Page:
From these summaries it is seen that as far as attendance of foreigners is concerned, Switzerland ranks first with 42.6 per cent of the total number; then follows Germany, with 8.49 per cent, and lastly Austria, with 6.14 per cent. This does not, as has been said before, include the so-called free lances who attend these higher seats of learning only for a time and who, being without proper preparation, can not matriculate, hence can not be counted as students by the officers of the insti. tutions. They have, as a matter of self-evidence, most of the privileges of the students by becoining the private students of renowned professors, and have access to the libraries, laboratories, experimental stations, and other accessories which are open to those who can pay the fees. In Germany it is the mining academies which are, comparatively, attended most frequently by foreigners (32.4 per cent), and the veterinary schools are attended least by foreigners (1.53 per cent). The proportion of foreigners in German universities has risen from 5.16 per cent in the year 1980 to 8.48 per cent in 1895. In Austria the school of agriculture in Vienna has the greatest proportion of foreigners, namely, 7.66 per cent, while the poly. technica have only 3.1 per cent. In Switzerland universities and the polytechnical school are attended by foreigners at about an equal ratio.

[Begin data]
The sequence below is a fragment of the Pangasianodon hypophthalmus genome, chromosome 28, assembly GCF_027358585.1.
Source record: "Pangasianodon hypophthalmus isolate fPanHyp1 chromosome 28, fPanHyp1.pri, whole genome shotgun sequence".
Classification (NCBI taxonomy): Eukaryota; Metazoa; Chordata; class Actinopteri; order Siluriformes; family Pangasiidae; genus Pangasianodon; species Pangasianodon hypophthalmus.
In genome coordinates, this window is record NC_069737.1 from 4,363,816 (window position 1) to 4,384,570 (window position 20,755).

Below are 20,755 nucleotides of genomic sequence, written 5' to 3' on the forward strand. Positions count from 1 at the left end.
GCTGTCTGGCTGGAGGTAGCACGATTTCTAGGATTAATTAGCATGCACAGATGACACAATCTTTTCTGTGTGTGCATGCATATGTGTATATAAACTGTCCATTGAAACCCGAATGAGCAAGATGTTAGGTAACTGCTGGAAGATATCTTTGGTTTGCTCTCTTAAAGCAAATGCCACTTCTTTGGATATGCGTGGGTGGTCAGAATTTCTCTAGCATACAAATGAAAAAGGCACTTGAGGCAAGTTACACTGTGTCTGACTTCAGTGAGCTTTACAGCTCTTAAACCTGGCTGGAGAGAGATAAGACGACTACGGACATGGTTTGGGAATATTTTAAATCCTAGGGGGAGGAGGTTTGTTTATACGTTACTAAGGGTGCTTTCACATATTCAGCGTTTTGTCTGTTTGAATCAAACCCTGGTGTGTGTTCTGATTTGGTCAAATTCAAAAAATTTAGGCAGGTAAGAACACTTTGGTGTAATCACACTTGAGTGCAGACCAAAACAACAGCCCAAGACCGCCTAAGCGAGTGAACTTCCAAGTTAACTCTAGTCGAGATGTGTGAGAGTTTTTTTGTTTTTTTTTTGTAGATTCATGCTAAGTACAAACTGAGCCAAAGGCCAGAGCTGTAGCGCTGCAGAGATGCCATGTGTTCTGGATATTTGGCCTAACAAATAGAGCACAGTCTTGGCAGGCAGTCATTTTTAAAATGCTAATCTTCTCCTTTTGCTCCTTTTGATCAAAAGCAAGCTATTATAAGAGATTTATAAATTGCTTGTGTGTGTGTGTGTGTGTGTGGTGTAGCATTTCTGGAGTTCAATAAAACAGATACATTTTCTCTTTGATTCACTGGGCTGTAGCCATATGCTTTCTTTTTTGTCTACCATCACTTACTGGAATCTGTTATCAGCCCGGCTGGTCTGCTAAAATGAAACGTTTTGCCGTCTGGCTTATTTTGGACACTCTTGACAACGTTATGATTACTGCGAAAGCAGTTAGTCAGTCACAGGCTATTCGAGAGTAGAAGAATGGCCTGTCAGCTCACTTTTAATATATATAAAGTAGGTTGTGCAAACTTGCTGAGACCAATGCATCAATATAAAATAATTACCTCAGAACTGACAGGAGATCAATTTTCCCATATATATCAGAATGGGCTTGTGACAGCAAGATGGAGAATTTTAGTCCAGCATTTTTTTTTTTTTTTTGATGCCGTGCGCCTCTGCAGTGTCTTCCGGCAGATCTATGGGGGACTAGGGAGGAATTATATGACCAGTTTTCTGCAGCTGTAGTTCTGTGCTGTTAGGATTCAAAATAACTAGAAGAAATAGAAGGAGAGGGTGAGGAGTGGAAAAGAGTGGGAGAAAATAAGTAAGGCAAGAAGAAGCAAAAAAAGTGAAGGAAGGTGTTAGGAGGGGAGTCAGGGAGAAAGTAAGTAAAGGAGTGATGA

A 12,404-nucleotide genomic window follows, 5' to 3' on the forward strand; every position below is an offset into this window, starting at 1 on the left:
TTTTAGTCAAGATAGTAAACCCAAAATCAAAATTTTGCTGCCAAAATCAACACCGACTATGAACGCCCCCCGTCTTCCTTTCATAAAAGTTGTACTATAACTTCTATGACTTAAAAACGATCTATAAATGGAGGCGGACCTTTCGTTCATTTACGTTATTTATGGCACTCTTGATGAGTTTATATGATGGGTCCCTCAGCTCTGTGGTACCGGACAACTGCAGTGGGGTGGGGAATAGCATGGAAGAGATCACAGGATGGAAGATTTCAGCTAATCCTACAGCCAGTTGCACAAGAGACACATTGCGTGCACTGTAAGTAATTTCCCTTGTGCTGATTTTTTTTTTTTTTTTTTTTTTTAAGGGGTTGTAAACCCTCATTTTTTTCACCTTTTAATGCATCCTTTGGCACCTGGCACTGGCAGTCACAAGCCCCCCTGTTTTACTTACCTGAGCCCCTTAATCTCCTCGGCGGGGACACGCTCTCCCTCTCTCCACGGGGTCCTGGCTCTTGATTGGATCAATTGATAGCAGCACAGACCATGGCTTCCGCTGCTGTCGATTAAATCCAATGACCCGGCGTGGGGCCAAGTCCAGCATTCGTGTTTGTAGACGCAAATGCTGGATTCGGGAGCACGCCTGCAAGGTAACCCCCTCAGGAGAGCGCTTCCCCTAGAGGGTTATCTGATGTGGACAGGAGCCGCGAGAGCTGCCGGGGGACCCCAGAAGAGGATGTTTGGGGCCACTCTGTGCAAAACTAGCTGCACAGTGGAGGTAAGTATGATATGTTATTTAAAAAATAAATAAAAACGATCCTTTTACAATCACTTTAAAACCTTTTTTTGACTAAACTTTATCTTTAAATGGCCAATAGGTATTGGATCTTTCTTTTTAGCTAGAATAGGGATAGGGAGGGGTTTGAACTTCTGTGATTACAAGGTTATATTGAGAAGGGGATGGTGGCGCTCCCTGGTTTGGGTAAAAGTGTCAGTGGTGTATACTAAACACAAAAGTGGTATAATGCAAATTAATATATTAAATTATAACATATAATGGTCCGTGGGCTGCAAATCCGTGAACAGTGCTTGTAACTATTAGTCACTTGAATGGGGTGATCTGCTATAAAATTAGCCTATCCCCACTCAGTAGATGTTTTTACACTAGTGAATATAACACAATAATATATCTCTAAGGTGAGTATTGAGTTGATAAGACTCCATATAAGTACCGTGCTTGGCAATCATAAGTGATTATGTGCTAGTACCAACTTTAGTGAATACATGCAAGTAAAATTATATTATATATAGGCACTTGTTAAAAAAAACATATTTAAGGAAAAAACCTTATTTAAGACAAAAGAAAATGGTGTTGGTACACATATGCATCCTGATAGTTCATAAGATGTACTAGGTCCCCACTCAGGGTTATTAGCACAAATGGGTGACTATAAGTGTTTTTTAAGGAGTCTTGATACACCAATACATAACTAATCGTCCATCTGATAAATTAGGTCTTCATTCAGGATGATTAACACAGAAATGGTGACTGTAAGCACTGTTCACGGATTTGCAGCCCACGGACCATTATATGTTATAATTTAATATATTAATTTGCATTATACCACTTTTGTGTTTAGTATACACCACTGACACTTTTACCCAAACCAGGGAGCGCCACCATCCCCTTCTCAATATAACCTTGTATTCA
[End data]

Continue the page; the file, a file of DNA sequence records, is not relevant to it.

In France efforts are being made to invite foreign students, especially from America, to attend the higher institutions of learning of that country. Admission to these institutions has been made easier and the academic degrees which formerly were only given to French students have been made accessible. A communication of the United States ambassador to France, Gen. Horace Porter, to the State Department, dated January 11, 1898, in answer to an inquiry in regard to the admission of a student from the United States into the School of Mines, contains statements which are applicable to other higher seats of learning also. He says: